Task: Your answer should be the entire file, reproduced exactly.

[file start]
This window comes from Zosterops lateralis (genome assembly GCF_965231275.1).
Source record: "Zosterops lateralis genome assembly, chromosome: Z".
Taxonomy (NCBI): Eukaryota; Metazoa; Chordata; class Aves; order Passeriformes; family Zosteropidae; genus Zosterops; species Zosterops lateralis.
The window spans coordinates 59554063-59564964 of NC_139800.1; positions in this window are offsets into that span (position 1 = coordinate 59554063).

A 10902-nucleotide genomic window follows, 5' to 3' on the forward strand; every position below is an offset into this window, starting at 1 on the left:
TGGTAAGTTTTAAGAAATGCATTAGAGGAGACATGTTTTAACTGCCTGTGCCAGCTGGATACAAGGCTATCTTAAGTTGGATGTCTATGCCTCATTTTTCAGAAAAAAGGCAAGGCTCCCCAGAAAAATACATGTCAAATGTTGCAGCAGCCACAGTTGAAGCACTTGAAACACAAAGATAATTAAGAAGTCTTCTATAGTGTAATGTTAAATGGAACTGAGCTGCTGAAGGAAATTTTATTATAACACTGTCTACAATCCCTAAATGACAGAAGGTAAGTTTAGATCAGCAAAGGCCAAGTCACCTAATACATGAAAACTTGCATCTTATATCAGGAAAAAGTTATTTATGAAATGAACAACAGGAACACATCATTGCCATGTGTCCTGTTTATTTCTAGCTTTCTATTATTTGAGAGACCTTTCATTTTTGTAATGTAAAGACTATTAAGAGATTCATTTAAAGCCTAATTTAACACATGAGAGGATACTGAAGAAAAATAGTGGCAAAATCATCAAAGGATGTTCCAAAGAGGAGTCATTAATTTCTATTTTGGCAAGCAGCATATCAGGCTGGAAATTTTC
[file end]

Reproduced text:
This window comes from Zosterops lateralis (genome assembly GCF_965231275.1).
Source record: "Zosterops lateralis genome assembly, chromosome: Z".
Taxonomy (NCBI): Eukaryota; Metazoa; Chordata; class Aves; order Passeriformes; family Zosteropidae; genus Zosterops; species Zosterops lateralis.
The window spans coordinates 59554063-59564964 of NC_139800.1; positions in this window are offsets into that span (position 1 = coordinate 59554063).

A 10902-nucleotide genomic window follows, 5' to 3' on the forward strand; every position below is an offset into this window, starting at 1 on the left:
TGGTAAGTTTTAAGAAATGCATTAGAGGAGACATGTTTTAACTGCCTGTGCCAGCTGGATACAAGGCTATCTTAAGTTGGATGTCTATGCCTCATTTTTCAGAAAAAAGGCAAGGCTCCCCAGAAAAATACATGTCAAATGTTGCAGCAGCCACAGTTGAAGCACTTGAAACACAAAGATAATTAAGAAGTCTTCTATAGTGTAATGTTAAATGGAACTGAGCTGCTGAAGGAAATTTTATTATAACACTGTCTACAATCCCTAAATGACAGAAGGTAAGTTTAGATCAGCAAAGGCCAAGTCACCTAATACATGAAAACTTGCATCTTATATCAGGAAAAAGTTATTTATGAAATGAACAACAGGAACACATCATTGCCATGTGTCCTGTTTATTTCTAGCTTTCTATTATTTGAGAGACCTTTCATTTTTGTAATGTAAAGACTATTAAGAGATTCATTTAAAGCCTAATTTAACACATGAGAGGATACTGAAGAAAAATAGTGGCAAAATCATCAAAGGATGTTCCAAAGAGGAGTCATTAATTTCTATTTTGGCAAGCAGCATATCAGGCTGGAAATTTTC